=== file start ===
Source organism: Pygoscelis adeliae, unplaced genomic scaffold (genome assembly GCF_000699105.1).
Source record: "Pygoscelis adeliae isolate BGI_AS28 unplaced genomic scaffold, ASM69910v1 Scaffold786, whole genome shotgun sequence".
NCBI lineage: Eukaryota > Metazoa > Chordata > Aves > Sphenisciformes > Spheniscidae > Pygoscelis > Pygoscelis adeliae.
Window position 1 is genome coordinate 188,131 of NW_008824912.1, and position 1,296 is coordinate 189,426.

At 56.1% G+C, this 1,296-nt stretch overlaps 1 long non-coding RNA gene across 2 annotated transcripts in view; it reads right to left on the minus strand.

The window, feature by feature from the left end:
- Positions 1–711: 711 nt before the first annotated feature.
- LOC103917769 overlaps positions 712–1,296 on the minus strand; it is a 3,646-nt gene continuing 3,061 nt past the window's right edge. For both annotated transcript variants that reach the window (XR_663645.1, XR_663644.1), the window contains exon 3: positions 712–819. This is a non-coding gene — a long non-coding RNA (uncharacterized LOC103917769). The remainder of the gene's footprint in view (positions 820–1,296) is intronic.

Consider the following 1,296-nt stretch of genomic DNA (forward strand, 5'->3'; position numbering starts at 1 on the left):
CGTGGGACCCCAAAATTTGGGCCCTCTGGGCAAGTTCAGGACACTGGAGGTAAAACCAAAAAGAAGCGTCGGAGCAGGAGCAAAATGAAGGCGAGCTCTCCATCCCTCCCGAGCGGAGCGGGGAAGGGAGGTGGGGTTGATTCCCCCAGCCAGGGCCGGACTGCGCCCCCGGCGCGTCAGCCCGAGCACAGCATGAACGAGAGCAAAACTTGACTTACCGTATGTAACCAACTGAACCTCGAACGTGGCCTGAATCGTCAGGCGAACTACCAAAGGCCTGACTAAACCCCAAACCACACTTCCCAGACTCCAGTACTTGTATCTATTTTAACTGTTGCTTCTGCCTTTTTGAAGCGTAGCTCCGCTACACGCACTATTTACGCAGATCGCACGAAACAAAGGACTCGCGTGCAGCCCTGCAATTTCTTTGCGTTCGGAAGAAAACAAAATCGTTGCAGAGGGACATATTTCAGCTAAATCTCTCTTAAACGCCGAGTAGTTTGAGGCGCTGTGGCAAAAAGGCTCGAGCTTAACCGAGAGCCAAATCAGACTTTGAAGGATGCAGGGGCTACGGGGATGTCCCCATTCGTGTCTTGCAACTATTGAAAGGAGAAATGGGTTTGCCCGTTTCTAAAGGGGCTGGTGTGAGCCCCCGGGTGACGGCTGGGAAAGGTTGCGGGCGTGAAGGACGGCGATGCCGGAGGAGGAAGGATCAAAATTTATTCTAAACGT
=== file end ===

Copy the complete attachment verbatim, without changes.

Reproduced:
Source organism: Pygoscelis adeliae, unplaced genomic scaffold (genome assembly GCF_000699105.1).
Source record: "Pygoscelis adeliae isolate BGI_AS28 unplaced genomic scaffold, ASM69910v1 Scaffold786, whole genome shotgun sequence".
NCBI lineage: Eukaryota > Metazoa > Chordata > Aves > Sphenisciformes > Spheniscidae > Pygoscelis > Pygoscelis adeliae.
Window position 1 is genome coordinate 188,131 of NW_008824912.1, and position 1,296 is coordinate 189,426.

At 56.1% G+C, this 1,296-nt stretch overlaps 1 long non-coding RNA gene across 2 annotated transcripts in view; it reads right to left on the minus strand.

The window, feature by feature from the left end:
- Positions 1–711: 711 nt before the first annotated feature.
- LOC103917769 overlaps positions 712–1,296 on the minus strand; it is a 3,646-nt gene continuing 3,061 nt past the window's right edge. For both annotated transcript variants that reach the window (XR_663645.1, XR_663644.1), the window contains exon 3: positions 712–819. This is a non-coding gene — a long non-coding RNA (uncharacterized LOC103917769). The remainder of the gene's footprint in view (positions 820–1,296) is intronic.

Consider the following 1,296-nt stretch of genomic DNA (forward strand, 5'->3'; position numbering starts at 1 on the left):
CGTGGGACCCCAAAATTTGGGCCCTCTGGGCAAGTTCAGGACACTGGAGGTAAAACCAAAAAGAAGCGTCGGAGCAGGAGCAAAATGAAGGCGAGCTCTCCATCCCTCCCGAGCGGAGCGGGGAAGGGAGGTGGGGTTGATTCCCCCAGCCAGGGCCGGACTGCGCCCCCGGCGCGTCAGCCCGAGCACAGCATGAACGAGAGCAAAACTTGACTTACCGTATGTAACCAACTGAACCTCGAACGTGGCCTGAATCGTCAGGCGAACTACCAAAGGCCTGACTAAACCCCAAACCACACTTCCCAGACTCCAGTACTTGTATCTATTTTAACTGTTGCTTCTGCCTTTTTGAAGCGTAGCTCCGCTACACGCACTATTTACGCAGATCGCACGAAACAAAGGACTCGCGTGCAGCCCTGCAATTTCTTTGCGTTCGGAAGAAAACAAAATCGTTGCAGAGGGACATATTTCAGCTAAATCTCTCTTAAACGCCGAGTAGTTTGAGGCGCTGTGGCAAAAAGGCTCGAGCTTAACCGAGAGCCAAATCAGACTTTGAAGGATGCAGGGGCTACGGGGATGTCCCCATTCGTGTCTTGCAACTATTGAAAGGAGAAATGGGTTTGCCCGTTTCTAAAGGGGCTGGTGTGAGCCCCCGGGTGACGGCTGGGAAAGGTTGCGGGCGTGAAGGACGGCGATGCCGGAGGAGGAAGGATCAAAATTTATTCTAAACGT